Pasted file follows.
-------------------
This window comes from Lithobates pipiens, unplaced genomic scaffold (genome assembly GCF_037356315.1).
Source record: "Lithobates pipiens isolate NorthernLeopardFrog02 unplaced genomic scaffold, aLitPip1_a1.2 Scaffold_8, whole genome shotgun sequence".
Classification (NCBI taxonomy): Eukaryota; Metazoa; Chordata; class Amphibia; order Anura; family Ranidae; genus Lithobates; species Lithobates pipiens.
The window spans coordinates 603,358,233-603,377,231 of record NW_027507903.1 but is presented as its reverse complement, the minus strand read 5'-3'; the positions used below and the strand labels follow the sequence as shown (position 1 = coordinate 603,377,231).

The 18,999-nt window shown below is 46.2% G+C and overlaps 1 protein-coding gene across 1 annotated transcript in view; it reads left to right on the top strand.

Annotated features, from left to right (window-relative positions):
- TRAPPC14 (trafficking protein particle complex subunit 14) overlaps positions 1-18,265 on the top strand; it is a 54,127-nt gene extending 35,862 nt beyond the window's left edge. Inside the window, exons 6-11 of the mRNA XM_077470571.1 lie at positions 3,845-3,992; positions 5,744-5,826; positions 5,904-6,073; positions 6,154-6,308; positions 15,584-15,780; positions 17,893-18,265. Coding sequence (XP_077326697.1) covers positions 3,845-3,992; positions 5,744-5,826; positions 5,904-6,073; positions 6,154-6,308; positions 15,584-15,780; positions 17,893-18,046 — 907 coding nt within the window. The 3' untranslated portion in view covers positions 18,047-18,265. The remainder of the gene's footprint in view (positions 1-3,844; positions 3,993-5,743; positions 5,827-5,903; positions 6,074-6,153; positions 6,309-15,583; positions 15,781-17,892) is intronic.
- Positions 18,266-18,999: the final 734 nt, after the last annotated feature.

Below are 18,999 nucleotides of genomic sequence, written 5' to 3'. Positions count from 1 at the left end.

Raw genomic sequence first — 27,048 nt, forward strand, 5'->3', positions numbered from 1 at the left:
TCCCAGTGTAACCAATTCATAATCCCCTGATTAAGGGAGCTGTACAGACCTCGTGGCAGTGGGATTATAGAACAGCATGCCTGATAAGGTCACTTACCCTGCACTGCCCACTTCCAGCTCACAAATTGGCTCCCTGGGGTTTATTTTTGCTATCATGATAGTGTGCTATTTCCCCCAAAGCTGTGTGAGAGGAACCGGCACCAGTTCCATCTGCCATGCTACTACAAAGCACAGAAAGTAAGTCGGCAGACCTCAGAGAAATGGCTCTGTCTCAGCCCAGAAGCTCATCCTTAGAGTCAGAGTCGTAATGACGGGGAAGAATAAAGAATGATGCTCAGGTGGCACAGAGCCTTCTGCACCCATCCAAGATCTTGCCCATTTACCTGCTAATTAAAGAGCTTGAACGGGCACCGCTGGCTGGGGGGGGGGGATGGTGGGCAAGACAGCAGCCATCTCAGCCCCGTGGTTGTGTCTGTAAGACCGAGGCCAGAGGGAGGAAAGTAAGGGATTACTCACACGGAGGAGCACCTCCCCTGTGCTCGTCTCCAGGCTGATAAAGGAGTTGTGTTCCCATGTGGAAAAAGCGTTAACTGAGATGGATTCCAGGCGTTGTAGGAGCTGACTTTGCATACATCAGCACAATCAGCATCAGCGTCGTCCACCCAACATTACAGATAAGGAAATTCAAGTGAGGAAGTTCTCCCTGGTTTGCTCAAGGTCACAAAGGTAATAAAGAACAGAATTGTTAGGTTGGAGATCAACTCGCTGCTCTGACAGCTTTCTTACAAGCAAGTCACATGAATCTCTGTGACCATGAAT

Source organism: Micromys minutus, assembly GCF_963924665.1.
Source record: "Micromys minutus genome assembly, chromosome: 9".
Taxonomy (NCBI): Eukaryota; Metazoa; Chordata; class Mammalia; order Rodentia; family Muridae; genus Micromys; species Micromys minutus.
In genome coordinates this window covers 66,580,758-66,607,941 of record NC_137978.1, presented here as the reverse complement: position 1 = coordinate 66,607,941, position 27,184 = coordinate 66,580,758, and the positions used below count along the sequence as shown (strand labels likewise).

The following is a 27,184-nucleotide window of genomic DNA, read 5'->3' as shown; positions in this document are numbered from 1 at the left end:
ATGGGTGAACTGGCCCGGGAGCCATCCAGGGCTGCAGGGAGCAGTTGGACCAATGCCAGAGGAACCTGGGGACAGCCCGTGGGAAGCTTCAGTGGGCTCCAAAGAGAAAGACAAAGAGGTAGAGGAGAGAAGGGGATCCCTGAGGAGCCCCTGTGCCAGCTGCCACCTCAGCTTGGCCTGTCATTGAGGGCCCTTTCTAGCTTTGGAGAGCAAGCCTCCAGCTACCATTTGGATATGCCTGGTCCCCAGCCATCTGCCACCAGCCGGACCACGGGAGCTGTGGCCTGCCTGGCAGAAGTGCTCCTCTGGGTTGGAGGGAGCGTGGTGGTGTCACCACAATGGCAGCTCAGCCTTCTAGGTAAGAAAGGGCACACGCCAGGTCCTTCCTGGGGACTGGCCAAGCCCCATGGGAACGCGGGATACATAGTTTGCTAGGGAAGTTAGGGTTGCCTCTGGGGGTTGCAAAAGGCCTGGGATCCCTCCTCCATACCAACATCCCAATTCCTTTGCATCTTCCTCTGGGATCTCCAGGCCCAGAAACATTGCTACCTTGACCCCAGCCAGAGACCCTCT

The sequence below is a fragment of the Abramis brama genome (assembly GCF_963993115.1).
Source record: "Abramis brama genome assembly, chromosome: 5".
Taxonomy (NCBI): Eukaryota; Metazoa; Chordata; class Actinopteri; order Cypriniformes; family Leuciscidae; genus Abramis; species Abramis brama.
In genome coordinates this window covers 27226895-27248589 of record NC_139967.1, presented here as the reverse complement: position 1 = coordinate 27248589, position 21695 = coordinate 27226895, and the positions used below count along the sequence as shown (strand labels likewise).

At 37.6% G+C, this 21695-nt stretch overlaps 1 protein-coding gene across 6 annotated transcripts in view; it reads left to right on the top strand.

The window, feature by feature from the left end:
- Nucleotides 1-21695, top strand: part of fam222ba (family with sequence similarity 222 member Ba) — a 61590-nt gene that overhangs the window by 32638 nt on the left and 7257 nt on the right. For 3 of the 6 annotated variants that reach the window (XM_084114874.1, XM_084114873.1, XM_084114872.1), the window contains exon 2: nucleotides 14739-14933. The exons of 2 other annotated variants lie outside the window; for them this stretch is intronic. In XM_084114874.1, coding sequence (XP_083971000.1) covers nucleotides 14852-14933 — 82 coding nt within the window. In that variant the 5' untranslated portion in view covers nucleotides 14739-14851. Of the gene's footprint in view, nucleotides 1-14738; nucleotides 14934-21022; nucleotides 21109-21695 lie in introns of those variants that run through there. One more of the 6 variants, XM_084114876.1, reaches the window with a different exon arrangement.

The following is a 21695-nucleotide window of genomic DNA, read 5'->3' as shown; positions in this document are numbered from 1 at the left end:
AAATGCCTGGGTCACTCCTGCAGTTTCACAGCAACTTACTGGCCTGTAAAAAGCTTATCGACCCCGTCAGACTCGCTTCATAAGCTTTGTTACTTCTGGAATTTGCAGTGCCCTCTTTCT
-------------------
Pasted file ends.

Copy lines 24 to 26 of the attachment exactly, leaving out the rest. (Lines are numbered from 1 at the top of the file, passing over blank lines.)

- Nucleotides 1-21695, top strand: part of fam222ba (family with sequence similarity 222 member Ba) — a 61590-nt gene that overhangs the window by 32638 nt on the left and 7257 nt on the right. For 3 of the 6 annotated variants that reach the window (XM_084114874.1, XM_084114873.1, XM_084114872.1), the window contains exon 2: nucleotides 14739-14933. The exons of 2 other annotated variants lie outside the window; for them this stretch is intronic. In XM_084114874.1, coding sequence (XP_083971000.1) covers nucleotides 14852-14933 — 82 coding nt within the window. In that variant the 5' untranslated portion in view covers nucleotides 14739-14851. Of the gene's footprint in view, nucleotides 1-14738; nucleotides 14934-21022; nucleotides 21109-21695 lie in introns of those variants that run through there. One more of the 6 variants, XM_084114876.1, reaches the window with a different exon arrangement.

The following is a 21695-nucleotide window of genomic DNA, read 5'->3' as shown; positions in this document are numbered from 1 at the left end:
AAATGCCTGGGTCACTCCTGCAGTTTCACAGCAACTTACTGGCCTGTAAAAAGCTTATCGACCCCGTCAGACTCGCTTCATAAGCTTTGTTACTTCTGGAATTTGCAGTGCCCTCTTTCT